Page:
Greenwood Lake was originally known as Long Pond and was acquired from the Minsis subtribe of the Lenni-Lenape Indians in 1707. Agriculture was the primary activity during the 18th and early 19th century, however, iron mining and forging were also increasingly important with the exploitation of iron ore deposits within the surrounding areas. During the Revolutionary War, the Greenwood Lake valley was considered an important industrial center with the Towns of Warwick and Pompton Plains serving as the major population centers. A dam was constructed as early as 1765 to support the sawmills, forges, and grist mills within the region, but in 1836 a more substantial dam was constructed near the Wanaque River on the southeastern portion of the lake.

This dam was initially developed in order to provide water to the Morris and Essex Canal. Construction of the dam resulted in an increase in the elevation of the lake by 12 feet to the elevation that largely exists today. Construction of the dam also resulted in the flooding of previous upland areas within this area and this is the primary source for many of the tree stump fields that are currently located within the New Jersey portion of the lake south of Storms Island. With the increased elevation and extent of the lake, the surrounding area became much more attractive as a tourist destination for people from the more urban areas to the south and southeast.

During the 19th century, Greenwood Lake became recognized as an attractive vacation spot, particularly for residents of New York City. With this increasing popularity, many hotels and seasonal cottages were developed in close proximity to the lake starting in the 1870s. In addition, steamboat and rail transport to the lake was also available. In the 20th century, winter recreation, in addition to the existing summer recreational opportunities at the lake, were common and the area became a year round resort area. As a result of this, the Village of Greenwood Lake in New York eventually incorporated in 1924.

The popularity of this area as a recreational destination continued until about the 1940s when the tourist trade began to decline. Although it had occurred prior to this, it was about this time that much of the previously seasonal housing stock, particularly along the New York side of the lake, were converted into year round residences. These conversions also occurred within the New Jersey portion of the lake, although more year round residences had already historically existed within this area.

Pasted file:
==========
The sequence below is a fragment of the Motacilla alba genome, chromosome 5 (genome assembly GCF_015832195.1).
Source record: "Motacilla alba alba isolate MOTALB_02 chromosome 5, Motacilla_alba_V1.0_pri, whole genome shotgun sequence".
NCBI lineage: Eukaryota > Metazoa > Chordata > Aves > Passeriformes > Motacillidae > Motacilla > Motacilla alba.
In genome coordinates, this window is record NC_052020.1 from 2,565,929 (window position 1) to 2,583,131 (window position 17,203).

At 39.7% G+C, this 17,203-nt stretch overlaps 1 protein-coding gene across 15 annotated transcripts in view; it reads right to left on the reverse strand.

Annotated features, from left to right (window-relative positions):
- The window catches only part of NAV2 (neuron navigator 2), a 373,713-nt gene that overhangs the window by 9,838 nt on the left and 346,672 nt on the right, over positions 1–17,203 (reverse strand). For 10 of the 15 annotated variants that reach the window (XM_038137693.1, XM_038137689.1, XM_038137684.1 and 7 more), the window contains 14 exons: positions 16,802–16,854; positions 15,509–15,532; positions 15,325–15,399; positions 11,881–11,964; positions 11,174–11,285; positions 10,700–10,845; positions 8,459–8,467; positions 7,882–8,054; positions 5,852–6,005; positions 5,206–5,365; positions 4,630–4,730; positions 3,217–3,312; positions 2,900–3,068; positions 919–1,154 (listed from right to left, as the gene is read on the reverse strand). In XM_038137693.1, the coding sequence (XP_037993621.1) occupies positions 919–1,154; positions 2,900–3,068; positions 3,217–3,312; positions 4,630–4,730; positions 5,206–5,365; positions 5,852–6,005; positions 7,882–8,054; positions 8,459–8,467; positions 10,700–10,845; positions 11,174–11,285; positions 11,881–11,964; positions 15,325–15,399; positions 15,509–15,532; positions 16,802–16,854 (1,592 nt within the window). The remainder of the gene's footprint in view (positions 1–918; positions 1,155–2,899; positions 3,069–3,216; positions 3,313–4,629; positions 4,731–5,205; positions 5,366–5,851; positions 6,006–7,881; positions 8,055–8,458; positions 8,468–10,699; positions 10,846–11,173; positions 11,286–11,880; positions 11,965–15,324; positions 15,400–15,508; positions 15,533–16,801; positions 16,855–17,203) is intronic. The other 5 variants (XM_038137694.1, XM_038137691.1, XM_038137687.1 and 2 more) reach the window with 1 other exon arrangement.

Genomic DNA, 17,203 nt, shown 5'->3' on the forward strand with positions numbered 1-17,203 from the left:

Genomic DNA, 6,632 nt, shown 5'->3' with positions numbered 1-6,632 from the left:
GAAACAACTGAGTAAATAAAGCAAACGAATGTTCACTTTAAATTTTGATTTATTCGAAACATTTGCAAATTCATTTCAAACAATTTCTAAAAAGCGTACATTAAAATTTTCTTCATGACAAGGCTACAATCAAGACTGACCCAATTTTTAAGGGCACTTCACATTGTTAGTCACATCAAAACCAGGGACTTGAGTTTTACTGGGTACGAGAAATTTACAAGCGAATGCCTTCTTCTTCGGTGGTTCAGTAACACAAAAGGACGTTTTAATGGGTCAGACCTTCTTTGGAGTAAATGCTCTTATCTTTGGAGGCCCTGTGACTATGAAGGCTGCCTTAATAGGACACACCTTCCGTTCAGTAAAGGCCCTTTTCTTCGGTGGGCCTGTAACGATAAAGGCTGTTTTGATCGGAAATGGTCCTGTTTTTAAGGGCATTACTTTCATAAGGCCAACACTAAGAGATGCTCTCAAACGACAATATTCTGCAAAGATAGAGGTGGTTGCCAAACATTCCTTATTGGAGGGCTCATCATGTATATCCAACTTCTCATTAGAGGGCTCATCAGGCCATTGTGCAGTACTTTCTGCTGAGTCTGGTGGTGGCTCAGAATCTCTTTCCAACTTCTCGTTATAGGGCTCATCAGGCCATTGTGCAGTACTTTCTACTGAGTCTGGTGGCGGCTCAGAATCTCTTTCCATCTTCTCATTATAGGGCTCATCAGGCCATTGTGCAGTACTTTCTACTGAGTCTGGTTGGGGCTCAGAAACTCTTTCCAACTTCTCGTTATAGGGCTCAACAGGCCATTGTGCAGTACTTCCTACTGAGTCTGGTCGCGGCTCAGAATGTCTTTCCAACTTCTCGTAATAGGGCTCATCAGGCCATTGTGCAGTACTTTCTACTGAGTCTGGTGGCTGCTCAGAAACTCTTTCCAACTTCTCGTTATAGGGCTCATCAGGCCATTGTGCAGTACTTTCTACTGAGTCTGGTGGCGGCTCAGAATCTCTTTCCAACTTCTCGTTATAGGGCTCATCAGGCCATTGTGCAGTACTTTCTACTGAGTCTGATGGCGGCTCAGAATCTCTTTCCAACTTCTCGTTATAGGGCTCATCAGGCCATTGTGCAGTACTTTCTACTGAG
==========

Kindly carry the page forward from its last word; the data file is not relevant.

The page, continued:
Recreation and tourism, however, has continued to be the most important industry for Greenwood Lake and the surrounding area with boating, swimming, water skiing and fishing as ongoing activities. This typically occurs between April and October, but the lake is also utilized during the winter months for ice fishing, snowmobiling and other uses. Land uses within the immediate areas surrounding the lake and the larger drainage area today are almost exclusively comprised of residential and park uses. The latter are comprised of several state parks within New Jersey, as well as the Appalachian Trail which is located west of the lake. Additional commercial uses are largely focused within the Village of Greenwood Lake to the north and the Township of West Milford to the south. Approximately 80% of the watershed area is forested.


Greenwood Lake is located in Passaic County, New Jersey and Orange County, NewYork. The lake is one of the largest lakes within the Highlands region of northern New Jersey. The lake is bounded to the north by the Town of Warwick and Village of Greenwood Lake in New York and to the south by the Township of West Milford in New Jersey. The lake is the headwaters of the Wanaque River which drains to the Monksville and Wanaque Reservoirs which make up part of the drinking water supply for a significant portion of northern New Jersey, approximately 3.5 million people.

The Wanaque River drainage area, inclusive of Greenwood Lake, and the catchment area specific to the Monksville Reservoir are the primary inflows to this reservoir. As a result, maintenance of the water quality within Greenwood Lake is important to the downstream public water supplies.

The lake is approximately nine miles long and has a maximum width of approximately 0.7 miles. The lake itself encompasses approximately 1,884 acres and consists of two uniquely different basins. The New York portion of the lake is much deeper than the New Jersey side of the lake with water depths up to approximately 60 feet and steeply sloped banks. In contrast, the southern portion of the lake only has a maximum depth of approximately 10 feet and is characterized by gradually sloping banks. The significant difference in characteristics between the two basins can largely be attributed to the fact that the New York portion of the lake is comprised of the original naturally occurring portions of Greenwood Lake, while the New Jersey end of the lake was largely man-made when the dam was constructed in 1836 near the Wanaque River, flooding those portions of the lake that were largely located within New Jersey.

The watershed drainage area to the lake is approximately 16,036 acres and as noted previously, is comprised of primarily residential and park uses and large forested areas. Several streams also flow into the lake with the largest being Belcher Creek located in the southwestern portion of the lake. The eastern and western boundaries of the lake are characterized by steep mountain ridges which parallel the shoreline of the lake. These have served to largely limit development along these shorelines to the areas in close proximity to the lake. Several smaller lakes including Pinecliff Lake, West Milford Lake, Reflection Lake and Capri Lake are also located within the drainage area of the lake and represent the headwaters of Belcher Creek.